dantly; where the reindeer occurs in the lower levels associated with the mammoth, woolly rhinoceros, hyena, etc., it is not abundant.
It seems more reasonable to suppose that these tropical forms were adapted to the cold climatal conditions in some way, as the mammoth and woolly rhinoceros were, or that the conditions were not as severe as the immense accumulations of ice would lead us to imagine, for, as we have seen, if the precipitation is great, the mean temperature need not necessarily be very low.
Prof. James Geikie thinks that during the Glacial epoch there were periods of high temperature, when the glaciers retreated and tropical animals migrated into the glacial region. However this may be, it is evident from what has been said that these tropical animals, with the woolly rhinoceros and mammoth, were either interglacial or preglacial or both. These data are important, as they fix the age of the associated human remains.
There is considerable diversity of opinion as to the value of the evidence of man's existence prior to the Pleistocene or early Quaternary—such evidence as we have being open to criticism or at least to the objection that it is not conclusive; it is founded principally upon roughly worked flints and flint chippings, perhaps and perhaps not made by man, as their occurrence can, at least to the satisfaction of some, be otherwise accounted for; also upon fossil bones of extinct mammals that bear markings supposed to have been made by contemporaneous man. Such bones have been found in both Pliocene and Miocene formations, and their incisions differently interpreted by different naturalists. Quite recently Prof. Cope has found in the Pliocene of southwestern Oregon obsidian implements of human manufacture associated and interbedded with remains of fossil birds, but by what agency they got there has not been determined.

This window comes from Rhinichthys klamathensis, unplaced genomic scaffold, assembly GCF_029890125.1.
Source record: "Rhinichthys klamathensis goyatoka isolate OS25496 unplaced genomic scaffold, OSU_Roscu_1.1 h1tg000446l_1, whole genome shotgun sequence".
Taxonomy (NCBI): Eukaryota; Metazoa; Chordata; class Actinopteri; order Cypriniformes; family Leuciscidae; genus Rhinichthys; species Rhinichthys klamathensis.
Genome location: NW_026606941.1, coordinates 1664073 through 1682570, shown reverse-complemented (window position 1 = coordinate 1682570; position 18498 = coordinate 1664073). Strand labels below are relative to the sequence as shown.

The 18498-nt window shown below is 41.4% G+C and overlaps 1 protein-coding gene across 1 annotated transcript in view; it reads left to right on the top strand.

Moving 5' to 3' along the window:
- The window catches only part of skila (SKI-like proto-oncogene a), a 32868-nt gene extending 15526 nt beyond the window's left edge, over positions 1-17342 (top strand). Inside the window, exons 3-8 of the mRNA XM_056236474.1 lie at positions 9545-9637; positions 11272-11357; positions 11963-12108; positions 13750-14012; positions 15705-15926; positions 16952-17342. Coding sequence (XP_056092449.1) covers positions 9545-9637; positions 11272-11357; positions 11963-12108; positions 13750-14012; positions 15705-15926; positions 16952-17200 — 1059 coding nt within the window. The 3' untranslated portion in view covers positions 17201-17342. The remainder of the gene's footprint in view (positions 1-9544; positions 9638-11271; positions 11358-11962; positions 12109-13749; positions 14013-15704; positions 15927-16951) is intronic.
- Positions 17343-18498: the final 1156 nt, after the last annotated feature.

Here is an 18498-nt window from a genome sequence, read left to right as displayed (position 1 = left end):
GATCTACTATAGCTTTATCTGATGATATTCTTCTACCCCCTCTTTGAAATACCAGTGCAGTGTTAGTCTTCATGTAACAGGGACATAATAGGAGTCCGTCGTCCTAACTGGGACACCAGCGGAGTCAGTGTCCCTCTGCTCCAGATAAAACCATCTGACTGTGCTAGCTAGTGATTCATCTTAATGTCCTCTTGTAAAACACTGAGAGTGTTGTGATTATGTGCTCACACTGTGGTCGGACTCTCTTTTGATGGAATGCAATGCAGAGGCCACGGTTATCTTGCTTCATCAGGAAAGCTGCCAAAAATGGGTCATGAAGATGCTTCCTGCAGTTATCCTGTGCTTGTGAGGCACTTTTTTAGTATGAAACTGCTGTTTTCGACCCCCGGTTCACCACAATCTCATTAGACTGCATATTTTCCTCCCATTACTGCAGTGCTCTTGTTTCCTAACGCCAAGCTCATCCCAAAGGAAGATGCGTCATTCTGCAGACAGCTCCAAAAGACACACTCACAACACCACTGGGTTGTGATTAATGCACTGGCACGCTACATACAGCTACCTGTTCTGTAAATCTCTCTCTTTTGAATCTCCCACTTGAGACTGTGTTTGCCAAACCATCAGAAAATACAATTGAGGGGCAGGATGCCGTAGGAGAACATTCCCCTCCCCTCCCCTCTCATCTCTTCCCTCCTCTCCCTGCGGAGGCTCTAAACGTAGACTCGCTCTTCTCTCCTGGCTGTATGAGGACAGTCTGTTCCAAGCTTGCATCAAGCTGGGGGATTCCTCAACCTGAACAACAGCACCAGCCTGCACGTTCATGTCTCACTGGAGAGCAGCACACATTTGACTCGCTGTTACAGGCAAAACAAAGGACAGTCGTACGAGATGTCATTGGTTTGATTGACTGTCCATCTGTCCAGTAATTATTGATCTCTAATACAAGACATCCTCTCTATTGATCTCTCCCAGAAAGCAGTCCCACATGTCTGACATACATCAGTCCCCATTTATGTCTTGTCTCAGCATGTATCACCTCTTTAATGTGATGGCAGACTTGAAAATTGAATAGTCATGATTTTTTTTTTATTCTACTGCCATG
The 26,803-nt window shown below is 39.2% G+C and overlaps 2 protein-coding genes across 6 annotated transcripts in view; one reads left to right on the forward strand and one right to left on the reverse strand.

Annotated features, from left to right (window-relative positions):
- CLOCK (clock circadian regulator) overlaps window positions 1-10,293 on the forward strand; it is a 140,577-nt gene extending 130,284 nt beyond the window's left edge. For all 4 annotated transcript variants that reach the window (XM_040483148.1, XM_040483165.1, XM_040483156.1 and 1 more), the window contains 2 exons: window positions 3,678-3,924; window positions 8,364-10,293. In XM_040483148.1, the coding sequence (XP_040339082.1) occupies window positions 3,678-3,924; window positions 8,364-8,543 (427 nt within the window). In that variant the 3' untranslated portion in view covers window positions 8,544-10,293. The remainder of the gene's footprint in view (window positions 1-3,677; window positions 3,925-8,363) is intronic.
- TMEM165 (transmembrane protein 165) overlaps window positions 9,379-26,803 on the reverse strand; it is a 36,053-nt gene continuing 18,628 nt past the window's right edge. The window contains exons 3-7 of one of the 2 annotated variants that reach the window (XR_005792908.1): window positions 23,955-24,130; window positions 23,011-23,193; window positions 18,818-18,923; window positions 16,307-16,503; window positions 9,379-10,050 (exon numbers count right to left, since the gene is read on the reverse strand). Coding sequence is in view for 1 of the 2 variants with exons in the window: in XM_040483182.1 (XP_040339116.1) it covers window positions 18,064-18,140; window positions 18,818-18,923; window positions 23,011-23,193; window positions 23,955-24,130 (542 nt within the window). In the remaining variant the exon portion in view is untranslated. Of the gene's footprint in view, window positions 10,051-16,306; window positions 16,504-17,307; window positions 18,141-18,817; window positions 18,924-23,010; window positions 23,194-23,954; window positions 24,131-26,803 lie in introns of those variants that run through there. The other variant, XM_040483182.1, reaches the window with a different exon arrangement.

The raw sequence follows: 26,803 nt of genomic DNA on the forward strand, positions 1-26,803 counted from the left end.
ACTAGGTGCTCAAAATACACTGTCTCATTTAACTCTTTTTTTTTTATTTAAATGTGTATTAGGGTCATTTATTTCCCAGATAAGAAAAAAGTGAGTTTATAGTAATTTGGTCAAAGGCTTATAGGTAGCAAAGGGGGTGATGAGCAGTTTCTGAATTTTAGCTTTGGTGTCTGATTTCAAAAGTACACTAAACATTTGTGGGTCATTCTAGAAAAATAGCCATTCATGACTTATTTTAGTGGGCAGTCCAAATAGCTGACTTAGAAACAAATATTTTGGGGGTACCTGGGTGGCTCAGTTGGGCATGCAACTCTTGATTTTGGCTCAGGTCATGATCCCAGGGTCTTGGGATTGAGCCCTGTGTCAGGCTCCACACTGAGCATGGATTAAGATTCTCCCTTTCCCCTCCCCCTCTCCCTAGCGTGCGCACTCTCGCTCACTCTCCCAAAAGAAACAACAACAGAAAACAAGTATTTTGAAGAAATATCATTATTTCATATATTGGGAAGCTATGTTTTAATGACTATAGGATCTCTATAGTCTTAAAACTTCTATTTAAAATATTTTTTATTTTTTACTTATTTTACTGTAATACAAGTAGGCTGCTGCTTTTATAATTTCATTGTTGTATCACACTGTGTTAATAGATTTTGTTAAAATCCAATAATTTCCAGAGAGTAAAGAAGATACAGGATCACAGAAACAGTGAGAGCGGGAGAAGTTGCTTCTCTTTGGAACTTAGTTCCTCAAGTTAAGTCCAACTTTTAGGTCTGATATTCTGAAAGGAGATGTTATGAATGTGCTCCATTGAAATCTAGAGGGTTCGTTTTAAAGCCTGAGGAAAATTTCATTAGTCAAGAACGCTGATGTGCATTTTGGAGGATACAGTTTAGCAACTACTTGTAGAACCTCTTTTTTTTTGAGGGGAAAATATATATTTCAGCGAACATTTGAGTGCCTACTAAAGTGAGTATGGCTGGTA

The argument has been advanced as to Miocene man that, as all the mammalia of this period are extinct, it does not appear reasonable that man alone should survive the causes that proved so fatal to the rest of the mammalia. Against this it may be urged that man's superior intelligence would enable him to overcome adverse circumstances that would prove destructive to other forms. In fact, this superior intelligence may have been a potent factor in the destruction of the other forms.
In 1863 M. Desnoyes found in the gravel pit of Saint Prest, near Chartres, a leg bone (tibia) of a rhinoceros. It bore marks resembling those undoubtedly made by man on other more recent bones. Reasoning by analogy, the marks on the Saint Prest bone are also supposed to have been made by man. In the Victoria cave, Yorkshire, there was found a human leg bone (fibula). Both of these deposits have been considered by competent au-